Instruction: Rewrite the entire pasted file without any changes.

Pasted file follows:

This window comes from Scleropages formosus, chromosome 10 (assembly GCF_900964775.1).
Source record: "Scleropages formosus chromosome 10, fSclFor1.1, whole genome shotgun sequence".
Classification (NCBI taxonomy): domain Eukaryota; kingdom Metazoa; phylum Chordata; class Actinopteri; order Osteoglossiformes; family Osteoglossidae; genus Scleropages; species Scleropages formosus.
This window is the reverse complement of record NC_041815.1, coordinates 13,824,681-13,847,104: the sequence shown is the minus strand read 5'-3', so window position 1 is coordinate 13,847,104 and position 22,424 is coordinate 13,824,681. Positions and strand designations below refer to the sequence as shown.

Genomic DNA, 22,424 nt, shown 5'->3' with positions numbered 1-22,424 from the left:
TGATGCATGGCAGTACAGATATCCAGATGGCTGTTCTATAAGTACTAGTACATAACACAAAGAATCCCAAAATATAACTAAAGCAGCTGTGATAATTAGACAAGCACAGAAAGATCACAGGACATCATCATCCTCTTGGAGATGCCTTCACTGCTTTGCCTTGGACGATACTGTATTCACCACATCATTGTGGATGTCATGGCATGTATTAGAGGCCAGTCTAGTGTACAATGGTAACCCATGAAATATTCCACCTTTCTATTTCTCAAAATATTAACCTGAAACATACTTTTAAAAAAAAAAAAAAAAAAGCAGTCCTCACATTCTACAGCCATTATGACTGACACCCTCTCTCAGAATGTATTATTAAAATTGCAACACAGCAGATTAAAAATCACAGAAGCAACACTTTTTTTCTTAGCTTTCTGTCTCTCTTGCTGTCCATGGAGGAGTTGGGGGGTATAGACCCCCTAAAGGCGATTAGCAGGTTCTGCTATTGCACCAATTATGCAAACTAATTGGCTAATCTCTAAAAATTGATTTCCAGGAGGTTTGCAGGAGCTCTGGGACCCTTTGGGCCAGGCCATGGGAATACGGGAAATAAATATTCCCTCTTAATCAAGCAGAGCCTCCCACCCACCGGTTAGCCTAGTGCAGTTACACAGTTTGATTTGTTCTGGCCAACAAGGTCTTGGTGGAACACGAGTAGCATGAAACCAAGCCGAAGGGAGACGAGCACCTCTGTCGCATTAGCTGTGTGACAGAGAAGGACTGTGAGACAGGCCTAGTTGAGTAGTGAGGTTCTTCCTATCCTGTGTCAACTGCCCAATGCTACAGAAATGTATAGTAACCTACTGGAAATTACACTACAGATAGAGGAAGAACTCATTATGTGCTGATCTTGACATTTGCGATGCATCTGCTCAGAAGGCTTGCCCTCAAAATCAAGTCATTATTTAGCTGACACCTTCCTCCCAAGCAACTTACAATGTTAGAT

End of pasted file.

This window comes from Scleropages formosus, chromosome 10 (assembly GCF_900964775.1).
Source record: "Scleropages formosus chromosome 10, fSclFor1.1, whole genome shotgun sequence".
Classification (NCBI taxonomy): domain Eukaryota; kingdom Metazoa; phylum Chordata; class Actinopteri; order Osteoglossiformes; family Osteoglossidae; genus Scleropages; species Scleropages formosus.
This window is the reverse complement of record NC_041815.1, coordinates 13,824,681-13,847,104: the sequence shown is the minus strand read 5'-3', so window position 1 is coordinate 13,847,104 and position 22,424 is coordinate 13,824,681. Positions and strand designations below refer to the sequence as shown.

Genomic DNA, 22,424 nt, shown 5'->3' with positions numbered 1-22,424 from the left:
TGATGCATGGCAGTACAGATATCCAGATGGCTGTTCTATAAGTACTAGTACATAACACAAAGAATCCCAAAATATAACTAAAGCAGCTGTGATAATTAGACAAGCACAGAAAGATCACAGGACATCATCATCCTCTTGGAGATGCCTTCACTGCTTTGCCTTGGACGATACTGTATTCACCACATCATTGTGGATGTCATGGCATGTATTAGAGGCCAGTCTAGTGTACAATGGTAACCCATGAAATATTCCACCTTTCTATTTCTCAAAATATTAACCTGAAACATACTTTTAAAAAAAAAAAAAAAAAAGCAGTCCTCACATTCTACAGCCATTATGACTGACACCCTCTCTCAGAATGTATTATTAAAATTGCAACACAGCAGATTAAAAATCACAGAAGCAACACTTTTTTTCTTAGCTTTCTGTCTCTCTTGCTGTCCATGGAGGAGTTGGGGGGTATAGACCCCCTAAAGGCGATTAGCAGGTTCTGCTATTGCACCAATTATGCAAACTAATTGGCTAATCTCTAAAAATTGATTTCCAGGAGGTTTGCAGGAGCTCTGGGACCCTTTGGGCCAGGCCATGGGAATACGGGAAATAAATATTCCCTCTTAATCAAGCAGAGCCTCCCACCCACCGGTTAGCCTAGTGCAGTTACACAGTTTGATTTGTTCTGGCCAACAAGGTCTTGGTGGAACACGAGTAGCATGAAACCAAGCCGAAGGGAGACGAGCACCTCTGTCGCATTAGCTGTGTGACAGAGAAGGACTGTGAGACAGGCCTAGTTGAGTAGTGAGGTTCTTCCTATCCTGTGTCAACTGCCCAATGCTACAGAAATGTATAGTAACCTACTGGAAATTACACTACAGATAGAGGAAGAACTCATTATGTGCTGATCTTGACATTTGCGATGCATCTGCTCAGAAGGCTTGCCCTCAAAATCAAGTCATTATTTAGCTGACACCTTCCTCCCAAGCAACTTACAATGTTAGAT